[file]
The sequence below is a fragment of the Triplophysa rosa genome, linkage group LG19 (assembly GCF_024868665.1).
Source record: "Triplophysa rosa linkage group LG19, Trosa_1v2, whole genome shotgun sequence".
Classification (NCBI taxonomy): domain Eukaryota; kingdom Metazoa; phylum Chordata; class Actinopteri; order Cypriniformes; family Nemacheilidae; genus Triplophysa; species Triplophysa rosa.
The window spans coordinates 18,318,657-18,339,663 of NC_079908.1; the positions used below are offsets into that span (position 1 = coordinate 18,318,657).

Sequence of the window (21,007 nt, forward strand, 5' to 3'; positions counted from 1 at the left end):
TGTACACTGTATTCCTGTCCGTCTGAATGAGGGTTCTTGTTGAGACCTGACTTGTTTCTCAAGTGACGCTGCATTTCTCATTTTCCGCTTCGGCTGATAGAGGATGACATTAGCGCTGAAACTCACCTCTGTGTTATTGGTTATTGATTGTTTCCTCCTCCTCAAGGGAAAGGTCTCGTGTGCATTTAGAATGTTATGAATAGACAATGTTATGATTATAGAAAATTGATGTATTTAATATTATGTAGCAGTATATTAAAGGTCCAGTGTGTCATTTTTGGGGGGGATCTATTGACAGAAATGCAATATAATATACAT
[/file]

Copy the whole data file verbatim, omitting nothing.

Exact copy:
The sequence below is a fragment of the Triplophysa rosa genome, linkage group LG19 (assembly GCF_024868665.1).
Source record: "Triplophysa rosa linkage group LG19, Trosa_1v2, whole genome shotgun sequence".
Classification (NCBI taxonomy): domain Eukaryota; kingdom Metazoa; phylum Chordata; class Actinopteri; order Cypriniformes; family Nemacheilidae; genus Triplophysa; species Triplophysa rosa.
The window spans coordinates 18,318,657-18,339,663 of NC_079908.1; the positions used below are offsets into that span (position 1 = coordinate 18,318,657).

Sequence of the window (21,007 nt, forward strand, 5' to 3'; positions counted from 1 at the left end):
TGTACACTGTATTCCTGTCCGTCTGAATGAGGGTTCTTGTTGAGACCTGACTTGTTTCTCAAGTGACGCTGCATTTCTCATTTTCCGCTTCGGCTGATAGAGGATGACATTAGCGCTGAAACTCACCTCTGTGTTATTGGTTATTGATTGTTTCCTCCTCCTCAAGGGAAAGGTCTCGTGTGCATTTAGAATGTTATGAATAGACAATGTTATGATTATAGAAAATTGATGTATTTAATATTATGTAGCAGTATATTAAAGGTCCAGTGTGTCATTTTTGGGGGGGATCTATTGACAGAAATGCAATATAATATACAT